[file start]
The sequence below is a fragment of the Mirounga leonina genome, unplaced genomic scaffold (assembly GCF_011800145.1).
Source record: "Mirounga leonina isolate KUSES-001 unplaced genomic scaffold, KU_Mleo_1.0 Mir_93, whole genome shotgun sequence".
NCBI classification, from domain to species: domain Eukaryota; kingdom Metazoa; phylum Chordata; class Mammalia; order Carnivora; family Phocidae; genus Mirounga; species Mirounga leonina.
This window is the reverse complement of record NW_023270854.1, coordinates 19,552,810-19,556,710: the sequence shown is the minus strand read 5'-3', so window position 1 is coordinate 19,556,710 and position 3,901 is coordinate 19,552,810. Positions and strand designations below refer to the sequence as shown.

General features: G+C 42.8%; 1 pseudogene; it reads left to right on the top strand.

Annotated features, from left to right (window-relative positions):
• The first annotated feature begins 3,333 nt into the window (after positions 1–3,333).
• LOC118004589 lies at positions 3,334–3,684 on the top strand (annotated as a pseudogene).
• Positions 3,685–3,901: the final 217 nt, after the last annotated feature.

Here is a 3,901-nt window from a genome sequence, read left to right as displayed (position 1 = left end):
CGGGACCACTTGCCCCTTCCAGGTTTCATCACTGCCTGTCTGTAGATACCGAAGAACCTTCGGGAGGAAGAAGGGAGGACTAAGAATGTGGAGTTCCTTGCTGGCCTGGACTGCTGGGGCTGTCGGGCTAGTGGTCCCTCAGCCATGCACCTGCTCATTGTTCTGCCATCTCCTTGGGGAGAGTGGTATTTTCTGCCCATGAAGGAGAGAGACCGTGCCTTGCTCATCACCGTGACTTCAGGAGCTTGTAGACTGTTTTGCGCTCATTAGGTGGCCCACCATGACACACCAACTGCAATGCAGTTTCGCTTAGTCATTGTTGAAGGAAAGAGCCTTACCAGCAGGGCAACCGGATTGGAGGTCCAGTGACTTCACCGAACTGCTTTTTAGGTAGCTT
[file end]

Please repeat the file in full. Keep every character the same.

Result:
The sequence below is a fragment of the Mirounga leonina genome, unplaced genomic scaffold (assembly GCF_011800145.1).
Source record: "Mirounga leonina isolate KUSES-001 unplaced genomic scaffold, KU_Mleo_1.0 Mir_93, whole genome shotgun sequence".
NCBI classification, from domain to species: domain Eukaryota; kingdom Metazoa; phylum Chordata; class Mammalia; order Carnivora; family Phocidae; genus Mirounga; species Mirounga leonina.
This window is the reverse complement of record NW_023270854.1, coordinates 19,552,810-19,556,710: the sequence shown is the minus strand read 5'-3', so window position 1 is coordinate 19,556,710 and position 3,901 is coordinate 19,552,810. Positions and strand designations below refer to the sequence as shown.

General features: G+C 42.8%; 1 pseudogene; it reads left to right on the top strand.

Annotated features, from left to right (window-relative positions):
• The first annotated feature begins 3,333 nt into the window (after positions 1–3,333).
• LOC118004589 lies at positions 3,334–3,684 on the top strand (annotated as a pseudogene).
• Positions 3,685–3,901: the final 217 nt, after the last annotated feature.

Here is a 3,901-nt window from a genome sequence, read left to right as displayed (position 1 = left end):
CGGGACCACTTGCCCCTTCCAGGTTTCATCACTGCCTGTCTGTAGATACCGAAGAACCTTCGGGAGGAAGAAGGGAGGACTAAGAATGTGGAGTTCCTTGCTGGCCTGGACTGCTGGGGCTGTCGGGCTAGTGGTCCCTCAGCCATGCACCTGCTCATTGTTCTGCCATCTCCTTGGGGAGAGTGGTATTTTCTGCCCATGAAGGAGAGAGACCGTGCCTTGCTCATCACCGTGACTTCAGGAGCTTGTAGACTGTTTTGCGCTCATTAGGTGGCCCACCATGACACACCAACTGCAATGCAGTTTCGCTTAGTCATTGTTGAAGGAAAGAGCCTTACCAGCAGGGCAACCGGATTGGAGGTCCAGTGACTTCACCGAACTGCTTTTTAGGTAGCTT